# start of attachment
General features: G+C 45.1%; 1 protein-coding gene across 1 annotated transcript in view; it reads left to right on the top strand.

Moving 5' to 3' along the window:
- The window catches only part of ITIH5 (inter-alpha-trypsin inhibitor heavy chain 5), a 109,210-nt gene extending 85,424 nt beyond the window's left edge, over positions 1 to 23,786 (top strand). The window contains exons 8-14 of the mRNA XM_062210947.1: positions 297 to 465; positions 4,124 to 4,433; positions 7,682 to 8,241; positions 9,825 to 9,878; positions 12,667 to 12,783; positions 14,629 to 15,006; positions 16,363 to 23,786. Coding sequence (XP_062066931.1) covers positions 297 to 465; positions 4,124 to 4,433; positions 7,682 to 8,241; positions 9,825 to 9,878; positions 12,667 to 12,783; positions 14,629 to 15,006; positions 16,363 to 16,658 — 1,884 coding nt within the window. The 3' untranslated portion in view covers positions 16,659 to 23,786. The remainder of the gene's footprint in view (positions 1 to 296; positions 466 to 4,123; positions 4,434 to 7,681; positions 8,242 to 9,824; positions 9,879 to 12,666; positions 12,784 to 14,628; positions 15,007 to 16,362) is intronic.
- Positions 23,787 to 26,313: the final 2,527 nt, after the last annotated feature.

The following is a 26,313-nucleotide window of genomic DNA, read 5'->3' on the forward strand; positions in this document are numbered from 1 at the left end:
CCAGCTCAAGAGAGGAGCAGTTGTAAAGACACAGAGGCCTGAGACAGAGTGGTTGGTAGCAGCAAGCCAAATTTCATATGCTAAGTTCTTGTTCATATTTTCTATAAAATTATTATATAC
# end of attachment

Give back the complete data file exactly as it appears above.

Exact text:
General features: G+C 45.1%; 1 protein-coding gene across 1 annotated transcript in view; it reads left to right on the top strand.

Moving 5' to 3' along the window:
- The window catches only part of ITIH5 (inter-alpha-trypsin inhibitor heavy chain 5), a 109,210-nt gene extending 85,424 nt beyond the window's left edge, over positions 1 to 23,786 (top strand). The window contains exons 8-14 of the mRNA XM_062210947.1: positions 297 to 465; positions 4,124 to 4,433; positions 7,682 to 8,241; positions 9,825 to 9,878; positions 12,667 to 12,783; positions 14,629 to 15,006; positions 16,363 to 23,786. Coding sequence (XP_062066931.1) covers positions 297 to 465; positions 4,124 to 4,433; positions 7,682 to 8,241; positions 9,825 to 9,878; positions 12,667 to 12,783; positions 14,629 to 15,006; positions 16,363 to 16,658 — 1,884 coding nt within the window. The 3' untranslated portion in view covers positions 16,659 to 23,786. The remainder of the gene's footprint in view (positions 1 to 296; positions 466 to 4,123; positions 4,434 to 7,681; positions 8,242 to 9,824; positions 9,879 to 12,666; positions 12,784 to 14,628; positions 15,007 to 16,362) is intronic.
- Positions 23,787 to 26,313: the final 2,527 nt, after the last annotated feature.

The following is a 26,313-nucleotide window of genomic DNA, read 5'->3' on the forward strand; positions in this document are numbered from 1 at the left end:
CCAGCTCAAGAGAGGAGCAGTTGTAAAGACACAGAGGCCTGAGACAGAGTGGTTGGTAGCAGCAAGCCAAATTTCATATGCTAAGTTCTTGTTCATATTTTCTATAAAATTATTATATAC